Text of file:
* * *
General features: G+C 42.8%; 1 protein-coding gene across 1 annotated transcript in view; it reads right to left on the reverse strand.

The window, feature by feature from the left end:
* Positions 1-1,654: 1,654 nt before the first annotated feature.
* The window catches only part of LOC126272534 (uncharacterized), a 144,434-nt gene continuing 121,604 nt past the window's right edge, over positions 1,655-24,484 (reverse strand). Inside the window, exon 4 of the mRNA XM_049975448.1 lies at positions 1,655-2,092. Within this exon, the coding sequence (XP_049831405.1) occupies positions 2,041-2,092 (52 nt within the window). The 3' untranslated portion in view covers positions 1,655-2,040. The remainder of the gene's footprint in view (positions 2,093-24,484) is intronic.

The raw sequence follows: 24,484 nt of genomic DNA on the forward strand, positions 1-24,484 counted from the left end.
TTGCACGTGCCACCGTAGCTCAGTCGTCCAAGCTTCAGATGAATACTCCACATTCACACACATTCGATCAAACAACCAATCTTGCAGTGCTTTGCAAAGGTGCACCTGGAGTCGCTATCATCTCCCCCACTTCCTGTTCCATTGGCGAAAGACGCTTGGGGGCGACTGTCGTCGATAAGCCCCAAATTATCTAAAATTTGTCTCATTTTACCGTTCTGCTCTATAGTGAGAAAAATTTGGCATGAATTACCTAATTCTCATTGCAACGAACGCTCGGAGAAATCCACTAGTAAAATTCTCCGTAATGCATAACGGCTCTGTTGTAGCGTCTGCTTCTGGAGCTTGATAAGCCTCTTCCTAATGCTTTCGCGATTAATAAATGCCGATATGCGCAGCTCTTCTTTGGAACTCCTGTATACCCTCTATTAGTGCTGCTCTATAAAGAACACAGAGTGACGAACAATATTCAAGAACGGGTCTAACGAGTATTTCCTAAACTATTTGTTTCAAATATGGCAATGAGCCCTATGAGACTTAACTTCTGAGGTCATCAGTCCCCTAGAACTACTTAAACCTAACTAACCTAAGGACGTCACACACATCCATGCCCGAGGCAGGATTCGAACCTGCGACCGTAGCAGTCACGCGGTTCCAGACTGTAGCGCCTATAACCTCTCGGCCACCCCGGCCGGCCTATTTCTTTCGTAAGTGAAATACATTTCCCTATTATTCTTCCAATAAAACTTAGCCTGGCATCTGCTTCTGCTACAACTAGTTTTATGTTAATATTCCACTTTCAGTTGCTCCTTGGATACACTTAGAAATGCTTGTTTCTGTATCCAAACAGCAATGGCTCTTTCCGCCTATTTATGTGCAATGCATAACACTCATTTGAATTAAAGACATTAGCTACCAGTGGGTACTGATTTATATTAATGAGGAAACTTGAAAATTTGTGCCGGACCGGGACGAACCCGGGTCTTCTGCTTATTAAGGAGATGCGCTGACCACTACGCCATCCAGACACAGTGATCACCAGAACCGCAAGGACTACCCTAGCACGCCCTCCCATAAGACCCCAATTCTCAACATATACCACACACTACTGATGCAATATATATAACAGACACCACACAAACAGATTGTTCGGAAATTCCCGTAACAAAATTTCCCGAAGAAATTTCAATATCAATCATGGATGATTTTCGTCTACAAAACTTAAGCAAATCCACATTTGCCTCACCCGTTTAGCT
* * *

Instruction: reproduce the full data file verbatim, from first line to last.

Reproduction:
General features: G+C 42.8%; 1 protein-coding gene across 1 annotated transcript in view; it reads right to left on the reverse strand.

The window, feature by feature from the left end:
* Positions 1-1,654: 1,654 nt before the first annotated feature.
* The window catches only part of LOC126272534 (uncharacterized), a 144,434-nt gene continuing 121,604 nt past the window's right edge, over positions 1,655-24,484 (reverse strand). Inside the window, exon 4 of the mRNA XM_049975448.1 lies at positions 1,655-2,092. Within this exon, the coding sequence (XP_049831405.1) occupies positions 2,041-2,092 (52 nt within the window). The 3' untranslated portion in view covers positions 1,655-2,040. The remainder of the gene's footprint in view (positions 2,093-24,484) is intronic.

The raw sequence follows: 24,484 nt of genomic DNA on the forward strand, positions 1-24,484 counted from the left end.
TTGCACGTGCCACCGTAGCTCAGTCGTCCAAGCTTCAGATGAATACTCCACATTCACACACATTCGATCAAACAACCAATCTTGCAGTGCTTTGCAAAGGTGCACCTGGAGTCGCTATCATCTCCCCCACTTCCTGTTCCATTGGCGAAAGACGCTTGGGGGCGACTGTCGTCGATAAGCCCCAAATTATCTAAAATTTGTCTCATTTTACCGTTCTGCTCTATAGTGAGAAAAATTTGGCATGAATTACCTAATTCTCATTGCAACGAACGCTCGGAGAAATCCACTAGTAAAATTCTCCGTAATGCATAACGGCTCTGTTGTAGCGTCTGCTTCTGGAGCTTGATAAGCCTCTTCCTAATGCTTTCGCGATTAATAAATGCCGATATGCGCAGCTCTTCTTTGGAACTCCTGTATACCCTCTATTAGTGCTGCTCTATAAAGAACACAGAGTGACGAACAATATTCAAGAACGGGTCTAACGAGTATTTCCTAAACTATTTGTTTCAAATATGGCAATGAGCCCTATGAGACTTAACTTCTGAGGTCATCAGTCCCCTAGAACTACTTAAACCTAACTAACCTAAGGACGTCACACACATCCATGCCCGAGGCAGGATTCGAACCTGCGACCGTAGCAGTCACGCGGTTCCAGACTGTAGCGCCTATAACCTCTCGGCCACCCCGGCCGGCCTATTTCTTTCGTAAGTGAAATACATTTCCCTATTATTCTTCCAATAAAACTTAGCCTGGCATCTGCTTCTGCTACAACTAGTTTTATGTTAATATTCCACTTTCAGTTGCTCCTTGGATACACTTAGAAATGCTTGTTTCTGTATCCAAACAGCAATGGCTCTTTCCGCCTATTTATGTGCAATGCATAACACTCATTTGAATTAAAGACATTAGCTACCAGTGGGTACTGATTTATATTAATGAGGAAACTTGAAAATTTGTGCCGGACCGGGACGAACCCGGGTCTTCTGCTTATTAAGGAGATGCGCTGACCACTACGCCATCCAGACACAGTGATCACCAGAACCGCAAGGACTACCCTAGCACGCCCTCCCATAAGACCCCAATTCTCAACATATACCACACACTACTGATGCAATATATATAACAGACACCACACAAACAGATTGTTCGGAAATTCCCGTAACAAAATTTCCCGAAGAAATTTCAATATCAATCATGGATGATTTTCGTCTACAAAACTTAAGCAAATCCACATTTGCCTCACCCGTTTAGCT